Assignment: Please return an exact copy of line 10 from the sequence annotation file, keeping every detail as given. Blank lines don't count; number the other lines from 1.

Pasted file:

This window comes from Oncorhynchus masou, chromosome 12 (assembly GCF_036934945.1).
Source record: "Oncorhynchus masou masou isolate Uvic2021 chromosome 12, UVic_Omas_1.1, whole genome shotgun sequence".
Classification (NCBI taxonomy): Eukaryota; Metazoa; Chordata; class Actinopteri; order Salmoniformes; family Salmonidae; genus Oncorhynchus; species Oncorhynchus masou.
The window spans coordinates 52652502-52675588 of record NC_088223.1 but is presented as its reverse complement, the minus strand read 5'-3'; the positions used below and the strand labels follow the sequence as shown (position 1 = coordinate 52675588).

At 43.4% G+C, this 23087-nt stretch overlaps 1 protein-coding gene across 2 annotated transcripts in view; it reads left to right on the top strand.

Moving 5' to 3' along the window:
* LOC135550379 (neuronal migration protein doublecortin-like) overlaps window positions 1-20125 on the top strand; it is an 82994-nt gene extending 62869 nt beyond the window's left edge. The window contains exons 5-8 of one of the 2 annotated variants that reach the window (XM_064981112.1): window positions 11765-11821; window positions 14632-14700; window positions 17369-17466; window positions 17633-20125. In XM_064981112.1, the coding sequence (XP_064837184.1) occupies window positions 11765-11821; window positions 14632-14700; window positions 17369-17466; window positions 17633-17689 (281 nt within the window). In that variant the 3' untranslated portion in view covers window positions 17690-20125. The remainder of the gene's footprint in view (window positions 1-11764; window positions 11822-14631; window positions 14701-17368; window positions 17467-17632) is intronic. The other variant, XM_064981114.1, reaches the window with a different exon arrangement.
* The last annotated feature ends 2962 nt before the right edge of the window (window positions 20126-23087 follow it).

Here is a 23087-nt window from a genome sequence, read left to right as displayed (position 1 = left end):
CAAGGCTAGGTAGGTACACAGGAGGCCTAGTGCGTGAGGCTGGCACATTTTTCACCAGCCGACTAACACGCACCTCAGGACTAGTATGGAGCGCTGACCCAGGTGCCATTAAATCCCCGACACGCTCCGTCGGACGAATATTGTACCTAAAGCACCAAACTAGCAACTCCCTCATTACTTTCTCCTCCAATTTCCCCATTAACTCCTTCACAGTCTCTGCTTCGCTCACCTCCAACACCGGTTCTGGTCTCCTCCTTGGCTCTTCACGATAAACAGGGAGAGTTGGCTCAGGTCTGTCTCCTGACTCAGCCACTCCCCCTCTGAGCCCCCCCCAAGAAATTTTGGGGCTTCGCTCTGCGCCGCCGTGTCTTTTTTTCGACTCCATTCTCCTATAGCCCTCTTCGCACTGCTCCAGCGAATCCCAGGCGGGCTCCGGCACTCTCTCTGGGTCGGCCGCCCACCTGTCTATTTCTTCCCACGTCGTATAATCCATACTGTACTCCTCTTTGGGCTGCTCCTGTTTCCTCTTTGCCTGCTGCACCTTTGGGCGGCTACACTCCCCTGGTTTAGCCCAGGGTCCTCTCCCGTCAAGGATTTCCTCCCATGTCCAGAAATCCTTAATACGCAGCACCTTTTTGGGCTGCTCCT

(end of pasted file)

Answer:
CAAGGCTAGGTAGGTACACAGGAGGCCTAGTGCGTGAGGCTGGCACATTTTTCACCAGCCGACTAACACGCACCTCAGGACTAGTATGGAGCGCTGACCCAGGTGCCATTAAATCCCCGACACGCTCCGTCGGACGAATATTGTACCTAAAGCACCAAACTAGCAACTCCCTCATTACTTTCTCCTCCAATTTCCCCATTAACTCCTTCACAGTCTCTGCTTCGCTCACCTCCAACACCGGTTCTGGTCTCCTCCTTGGCTCTTCACGATAAACAGGGAGAGTTGGCTCAGGTCTGTCTCCTGACTCAGCCACTCCCCCTCTGAGCCCCCCCCAAGAAATTTTGGGGCTTCGCTCTGCGCCGCCGTGTCTTTTTTTCGACTCCATTCTCCTATAGCCCTCTTCGCACTGCTCCAGCGAATCCCAGGCGGGCTCCGGCACTCTCTCTGGGTCGGCCGCCCACCTGTCTATTTCTTCCCACGTCGTATAATCCATACTGTACTCCTCTTTGGGCTGCTCCTGTTTCCTCTTTGCCTGCTGCACCTTTGGGCGGCTACACTCCCCTGGTTTAGCCCAGGGTCCTCTCCCGTCAAGGATTTCCTCCCATGTCCAGAAATCCTTAATACGCAGCACCTTTTTGGGCTGCTCCT